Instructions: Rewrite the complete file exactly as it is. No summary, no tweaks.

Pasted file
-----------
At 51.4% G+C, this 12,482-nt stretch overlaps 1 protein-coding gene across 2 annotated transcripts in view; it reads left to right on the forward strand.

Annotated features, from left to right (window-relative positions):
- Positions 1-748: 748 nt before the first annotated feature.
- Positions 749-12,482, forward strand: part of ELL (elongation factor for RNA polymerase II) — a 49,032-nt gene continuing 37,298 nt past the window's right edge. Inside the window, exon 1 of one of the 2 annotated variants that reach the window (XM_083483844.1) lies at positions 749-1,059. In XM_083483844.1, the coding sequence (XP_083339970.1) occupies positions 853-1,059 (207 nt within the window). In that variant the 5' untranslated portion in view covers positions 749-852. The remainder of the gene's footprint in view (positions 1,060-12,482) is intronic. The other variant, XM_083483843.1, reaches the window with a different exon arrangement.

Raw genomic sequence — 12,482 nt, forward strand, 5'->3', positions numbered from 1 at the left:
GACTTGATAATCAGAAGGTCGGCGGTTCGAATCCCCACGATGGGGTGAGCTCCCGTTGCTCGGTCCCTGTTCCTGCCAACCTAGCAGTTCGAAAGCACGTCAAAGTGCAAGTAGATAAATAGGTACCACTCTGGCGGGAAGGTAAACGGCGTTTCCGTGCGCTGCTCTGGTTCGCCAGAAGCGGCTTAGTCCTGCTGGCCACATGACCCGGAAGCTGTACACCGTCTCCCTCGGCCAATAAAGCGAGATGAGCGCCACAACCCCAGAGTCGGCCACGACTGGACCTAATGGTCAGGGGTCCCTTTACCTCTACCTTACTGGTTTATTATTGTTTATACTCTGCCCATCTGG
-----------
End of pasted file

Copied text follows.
At 51.4% G+C, this 12,482-nt stretch overlaps 1 protein-coding gene across 2 annotated transcripts in view; it reads left to right on the forward strand.

Annotated features, from left to right (window-relative positions):
- Positions 1-748: 748 nt before the first annotated feature.
- Positions 749-12,482, forward strand: part of ELL (elongation factor for RNA polymerase II) — a 49,032-nt gene continuing 37,298 nt past the window's right edge. Inside the window, exon 1 of one of the 2 annotated variants that reach the window (XM_083483844.1) lies at positions 749-1,059. In XM_083483844.1, the coding sequence (XP_083339970.1) occupies positions 853-1,059 (207 nt within the window). In that variant the 5' untranslated portion in view covers positions 749-852. The remainder of the gene's footprint in view (positions 1,060-12,482) is intronic. The other variant, XM_083483843.1, reaches the window with a different exon arrangement.

Raw genomic sequence — 12,482 nt, forward strand, 5'->3', positions numbered from 1 at the left:
GACTTGATAATCAGAAGGTCGGCGGTTCGAATCCCCACGATGGGGTGAGCTCCCGTTGCTCGGTCCCTGTTCCTGCCAACCTAGCAGTTCGAAAGCACGTCAAAGTGCAAGTAGATAAATAGGTACCACTCTGGCGGGAAGGTAAACGGCGTTTCCGTGCGCTGCTCTGGTTCGCCAGAAGCGGCTTAGTCCTGCTGGCCACATGACCCGGAAGCTGTACACCGTCTCCCTCGGCCAATAAAGCGAGATGAGCGCCACAACCCCAGAGTCGGCCACGACTGGACCTAATGGTCAGGGGTCCCTTTACCTCTACCTTACTGGTTTATTATTGTTTATACTCTGCCCATCTGG